KP: You have won a very impressive assortment of awards for journalism as well as for your music. Are you a perfectionist or is excellence something that’s in your nature and drives you?

Bill: My personal philosophy as a journalist is “to be fearless in the pursuit of truth.” I am a perfectionist if it is something I care deeply about. I am driven and highly competitive, but I also love to stop and smell the roses. That’s where much of my musical inspiration occurs – in those quiet and meditative moments.

Interview with Bill Leslie, image 2
KP: Do you have any favorite news stories that you’ve covered? Then we’ll get back to music - I promise!

Bill: My favorite documentary was “Troubled Rivers” which chronicled a host of pollution problems in NC. The program was the catalyst for corrective change in the NC state legislature on many fronts. “Troubled Rivers” was part of my ongoing environmental series ”Save Our Sounds” which won a George Foster Peabody Award, considered the Pulitzer Prize for broadcasters. One of the more interesting stories I covered was the Navy dumping plastic waste off the NC coast. Our cameras caught the illegal activity and I was summoned to testify before Congress on two different occasions.

KP: Wow! So you’ve really been able to go after the “big guys” and make a huge difference! How did you get started in music?

Bill: When I was 11, a little old lady tapped me on the shoulder during church and remarked: “Young man you have a nice singing voice. You should join the choir.” That was the first thing that got me going and then I learned to play various brass instruments in elementary and middle school bands along with the guitar.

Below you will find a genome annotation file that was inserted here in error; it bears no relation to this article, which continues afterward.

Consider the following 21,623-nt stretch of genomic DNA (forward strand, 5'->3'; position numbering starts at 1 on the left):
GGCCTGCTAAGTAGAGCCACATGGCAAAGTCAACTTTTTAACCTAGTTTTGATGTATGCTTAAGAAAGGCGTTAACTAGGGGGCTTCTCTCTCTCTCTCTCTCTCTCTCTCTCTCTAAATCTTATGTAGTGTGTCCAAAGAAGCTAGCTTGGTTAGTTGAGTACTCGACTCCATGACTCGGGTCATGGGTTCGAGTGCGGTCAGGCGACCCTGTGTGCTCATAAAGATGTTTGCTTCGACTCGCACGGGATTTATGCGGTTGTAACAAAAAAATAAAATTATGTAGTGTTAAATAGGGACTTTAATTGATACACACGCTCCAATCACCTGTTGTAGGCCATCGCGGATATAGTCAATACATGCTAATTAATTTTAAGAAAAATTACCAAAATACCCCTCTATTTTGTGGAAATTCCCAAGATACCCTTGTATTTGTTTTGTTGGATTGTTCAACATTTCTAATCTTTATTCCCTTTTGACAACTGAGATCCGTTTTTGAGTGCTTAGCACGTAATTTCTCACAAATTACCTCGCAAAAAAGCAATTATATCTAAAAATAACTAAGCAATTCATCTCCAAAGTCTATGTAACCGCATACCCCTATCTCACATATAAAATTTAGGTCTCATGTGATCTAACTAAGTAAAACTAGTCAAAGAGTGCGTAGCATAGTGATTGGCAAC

KP: When did you write your first song?

Bill: 7th grade in the stairwell of my family’s home. The natural reverb of the setting was perfect for a lonely ballad.

KP: Which instruments do you play?

Bill: Cornet, baritone, even tuba early on and then guitar, Celtic whistle, bass and piano.

KP: You could be a one-man band! Do you still play any of the brass instruments?

Bill: I think I carried the tuba more than played it. That was the main requirement. I am sure I could get back into shape but it would take awhile.

KP: Do you record in a home studio?

Bill: Yes, I converted our attic into a studio. I do most of my recording there but I do the mixing at another studio.

KP: How did you become interested in Celtic music?

Bill: I visited Scotland while doing a television news series on North Carolina’s rich Scots-Irish heritage. I fell madly in love with the music and especially the sound of the Celtic whistle. In fact, I wrote a song about the experience. It’s called “Celtic Soul.” I recorded the song on Bragh Adair’s second album, “The Hunt.” The lyrics begin this way: “Steaming north on a stallion of iron up the Highland highway of steel, over bogs and bridges and heathery ridges and mountains so green they seem surreal. How strange to be in a foreign land and feel more at home than I’ve ever been. Where the lightning flashes and the thunder rolls, I have come to claim my Celtic Soul.” The second verse goes like this: “Oh, how wild and rugged this land. How sacred this place where I stand. It’s a feeling that burns in a heart that yearns to touch the very place of my people’s birth. Spirits of my ancient kin rise up to greet me on the wind.”

KP: Beautiful! Is Celtic music closely related to the folk music of Appalachia? A lot of your music just glows with “Americana,” so I’m wondering about the relationship of the two styles of music.

Bill: Yes, there is a definite connection. A lot of bluegrass music was born out of Celtic music though I wouldn’t consider my music bluegrass. It is more of a Celtic-folk fusion style.

KP: Who do you consider to be your biggest musical influences?

Bill: Micheal O’Domhnaill had more influence on me than anyone else. He founded the legendary Irish group called The Bothy Band. He also played guitar and whistle for a wonderful group called Nightnoise. Micheal died two summers ago and I dedicated my “I Am a River” album to him. When I first heard Micheal and Nightnoise play, I was totally overwhelmed with emotion. Eventually I realized I had found my so-called “inner gold” in their music and that I needed to push forward with my own compositions.

KP: What inspires you to write music?

Bill: Songwriting is a spiritual experience. I love the joy of birthing a new melody.

KP: What has been your most exciting musical experience to date?